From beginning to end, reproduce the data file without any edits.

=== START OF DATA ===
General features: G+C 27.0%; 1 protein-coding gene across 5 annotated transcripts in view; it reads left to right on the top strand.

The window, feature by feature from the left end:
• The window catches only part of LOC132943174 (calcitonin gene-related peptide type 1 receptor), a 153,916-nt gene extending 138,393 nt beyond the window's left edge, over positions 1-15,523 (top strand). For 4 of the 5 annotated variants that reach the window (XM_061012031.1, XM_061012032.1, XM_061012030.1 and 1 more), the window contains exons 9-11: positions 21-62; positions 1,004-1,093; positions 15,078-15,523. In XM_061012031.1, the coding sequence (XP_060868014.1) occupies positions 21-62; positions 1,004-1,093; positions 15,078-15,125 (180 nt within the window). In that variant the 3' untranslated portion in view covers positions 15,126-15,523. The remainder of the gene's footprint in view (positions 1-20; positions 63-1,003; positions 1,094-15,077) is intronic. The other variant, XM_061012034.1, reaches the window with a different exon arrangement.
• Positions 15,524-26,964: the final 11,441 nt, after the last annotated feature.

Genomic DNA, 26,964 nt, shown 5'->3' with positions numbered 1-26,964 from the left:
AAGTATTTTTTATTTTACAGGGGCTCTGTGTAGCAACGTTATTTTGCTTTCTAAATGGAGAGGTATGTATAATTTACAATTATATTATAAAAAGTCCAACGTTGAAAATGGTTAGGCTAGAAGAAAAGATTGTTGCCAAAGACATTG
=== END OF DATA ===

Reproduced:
General features: G+C 27.0%; 1 protein-coding gene across 5 annotated transcripts in view; it reads left to right on the top strand.

The window, feature by feature from the left end:
• The window catches only part of LOC132943174 (calcitonin gene-related peptide type 1 receptor), a 153,916-nt gene extending 138,393 nt beyond the window's left edge, over positions 1-15,523 (top strand). For 4 of the 5 annotated variants that reach the window (XM_061012031.1, XM_061012032.1, XM_061012030.1 and 1 more), the window contains exons 9-11: positions 21-62; positions 1,004-1,093; positions 15,078-15,523. In XM_061012031.1, the coding sequence (XP_060868014.1) occupies positions 21-62; positions 1,004-1,093; positions 15,078-15,125 (180 nt within the window). In that variant the 3' untranslated portion in view covers positions 15,126-15,523. The remainder of the gene's footprint in view (positions 1-20; positions 63-1,003; positions 1,094-15,077) is intronic. The other variant, XM_061012034.1, reaches the window with a different exon arrangement.
• Positions 15,524-26,964: the final 11,441 nt, after the last annotated feature.

Genomic DNA, 26,964 nt, shown 5'->3' with positions numbered 1-26,964 from the left:
AAGTATTTTTTATTTTACAGGGGCTCTGTGTAGCAACGTTATTTTGCTTTCTAAATGGAGAGGTATGTATAATTTACAATTATATTATAAAAAGTCCAACGTTGAAAATGGTTAGGCTAGAAGAAAAGATTGTTGCCAAAGACATTG